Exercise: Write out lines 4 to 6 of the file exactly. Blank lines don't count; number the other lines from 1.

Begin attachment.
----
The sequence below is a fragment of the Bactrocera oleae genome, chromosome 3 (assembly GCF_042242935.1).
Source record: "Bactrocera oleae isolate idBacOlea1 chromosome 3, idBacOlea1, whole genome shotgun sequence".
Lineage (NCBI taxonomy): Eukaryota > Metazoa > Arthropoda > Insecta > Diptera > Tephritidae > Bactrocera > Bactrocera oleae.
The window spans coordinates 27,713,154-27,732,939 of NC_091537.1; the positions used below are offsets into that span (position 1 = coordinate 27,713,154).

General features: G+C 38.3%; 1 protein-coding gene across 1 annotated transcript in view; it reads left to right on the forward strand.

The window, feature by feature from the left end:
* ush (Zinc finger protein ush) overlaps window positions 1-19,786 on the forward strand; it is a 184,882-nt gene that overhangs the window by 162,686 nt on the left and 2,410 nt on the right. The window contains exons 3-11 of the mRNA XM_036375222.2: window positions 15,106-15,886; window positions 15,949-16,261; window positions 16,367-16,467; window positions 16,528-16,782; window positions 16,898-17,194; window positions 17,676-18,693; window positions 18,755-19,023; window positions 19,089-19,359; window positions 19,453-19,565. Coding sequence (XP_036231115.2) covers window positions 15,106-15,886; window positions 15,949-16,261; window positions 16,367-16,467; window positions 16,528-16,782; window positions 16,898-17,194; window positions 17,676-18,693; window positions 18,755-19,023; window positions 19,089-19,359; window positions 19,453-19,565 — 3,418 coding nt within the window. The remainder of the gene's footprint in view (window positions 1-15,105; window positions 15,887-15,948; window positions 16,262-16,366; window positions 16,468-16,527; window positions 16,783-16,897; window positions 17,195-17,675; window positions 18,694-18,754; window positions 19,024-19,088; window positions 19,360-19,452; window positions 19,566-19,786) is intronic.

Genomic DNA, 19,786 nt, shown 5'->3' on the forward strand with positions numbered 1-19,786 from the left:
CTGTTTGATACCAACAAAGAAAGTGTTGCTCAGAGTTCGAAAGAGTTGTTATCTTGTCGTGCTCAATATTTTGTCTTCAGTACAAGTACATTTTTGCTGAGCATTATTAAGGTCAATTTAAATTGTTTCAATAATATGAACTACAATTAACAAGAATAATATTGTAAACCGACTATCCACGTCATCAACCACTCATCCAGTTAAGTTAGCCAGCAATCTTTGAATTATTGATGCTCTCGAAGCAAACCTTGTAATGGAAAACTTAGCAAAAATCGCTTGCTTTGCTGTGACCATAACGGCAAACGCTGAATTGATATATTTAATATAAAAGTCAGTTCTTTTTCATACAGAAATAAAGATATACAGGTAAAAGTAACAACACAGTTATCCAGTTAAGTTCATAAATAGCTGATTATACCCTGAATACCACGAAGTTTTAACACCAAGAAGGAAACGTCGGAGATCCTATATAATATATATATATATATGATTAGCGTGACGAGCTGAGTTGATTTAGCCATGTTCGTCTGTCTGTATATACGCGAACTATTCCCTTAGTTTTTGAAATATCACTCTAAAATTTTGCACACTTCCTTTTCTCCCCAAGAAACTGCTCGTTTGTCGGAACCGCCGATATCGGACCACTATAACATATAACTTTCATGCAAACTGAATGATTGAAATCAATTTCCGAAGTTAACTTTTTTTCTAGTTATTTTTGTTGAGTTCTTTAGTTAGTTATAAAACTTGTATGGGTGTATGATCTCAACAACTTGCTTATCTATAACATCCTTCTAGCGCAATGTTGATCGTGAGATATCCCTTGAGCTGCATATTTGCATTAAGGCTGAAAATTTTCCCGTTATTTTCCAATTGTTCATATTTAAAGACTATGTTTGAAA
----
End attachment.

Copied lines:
The window spans coordinates 27,713,154-27,732,939 of NC_091537.1; the positions used below are offsets into that span (position 1 = coordinate 27,713,154).

General features: G+C 38.3%; 1 protein-coding gene across 1 annotated transcript in view; it reads left to right on the forward strand.

The window, feature by feature from the left end: